Anthony DeSclafani has figured out how to handle the Cardinals — go right at them.

The rookie handled St. Louis for the second straight start, striking out a career-high nine, and the Cincinnati Reds turned a big first inning off John Lackey into a 3-2 victory Tuesday night.

DeSclafani (7-7), the most experienced member of Cincinnati's all-rookie rotation with 20 starts, gave up seven hits and two runs in six innings. Last Wednesday in St. Louis, DeSclafani gave up only three hits in seven innings of a 1-0 win over the NL Central leaders.

"Same approach," manager Bryan Price said. "He has good stuff and he trusts it. It's more attitude than anything. I don't think he has any fear."

Aroldis Chapman fanned two in the ninth — his fastball topping out at 101 mph — for his 23rd save in 24 chances. The lefty has converted 56 consecutive save opportunities at Great American Ball Park since his last failure in September 2012.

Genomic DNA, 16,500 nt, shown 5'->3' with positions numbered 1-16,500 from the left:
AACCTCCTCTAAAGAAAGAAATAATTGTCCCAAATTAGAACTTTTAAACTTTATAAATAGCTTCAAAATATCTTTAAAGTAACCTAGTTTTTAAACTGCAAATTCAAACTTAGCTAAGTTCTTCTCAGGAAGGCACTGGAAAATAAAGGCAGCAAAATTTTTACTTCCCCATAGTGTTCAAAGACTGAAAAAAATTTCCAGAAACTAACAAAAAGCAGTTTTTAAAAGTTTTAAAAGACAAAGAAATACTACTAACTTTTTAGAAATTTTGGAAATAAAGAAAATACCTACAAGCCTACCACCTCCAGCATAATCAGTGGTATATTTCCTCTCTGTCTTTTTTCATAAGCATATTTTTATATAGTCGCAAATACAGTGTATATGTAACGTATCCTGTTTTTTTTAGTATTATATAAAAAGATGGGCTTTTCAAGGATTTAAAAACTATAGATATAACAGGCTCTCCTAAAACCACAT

The Reds scored three runs in the first inning off Lackey (9-7), who hadn't allowed that many runs in any of his last nine starts. He went six innings, giving up six hits.

The Cardinals have dominated the Reds in recent years, winning 14 of their last 17 series. The Reds had a bit of a breakthrough in St. Louis last week, taking two of three — their first series win at Busch Stadium since 2001.

"It's fun playing the Cards and Pirates," center fielder Billy Hamilton said, referring to the last two opponents. "We get so motivated playing those guys. DeSclafani did a good job pitching and the defense had his back."

They got a good start on extending that success with the big first inning. Jay Bruce had an RBI double — his fifth double in the last six games — and Marlon Byrd followed with another double as Cincinnati sent eight batters to the plate.

After that five-hit, 30-pitch inning, Lackey settled in and allowed only an infield single through the next five innings, retiring the last 14 batters he faced.

Randal Grichuk tripled off the wall in center field and Matt Carpenter hit his 14th homer in the third inning, cutting it to 3-2. It was Carpenter's fourth homer in the last five games.

"I didn't do anything different," DeSclafani said. "Any time you can pitch with that early cushion, you're more relaxed. You don't have to nibble as much."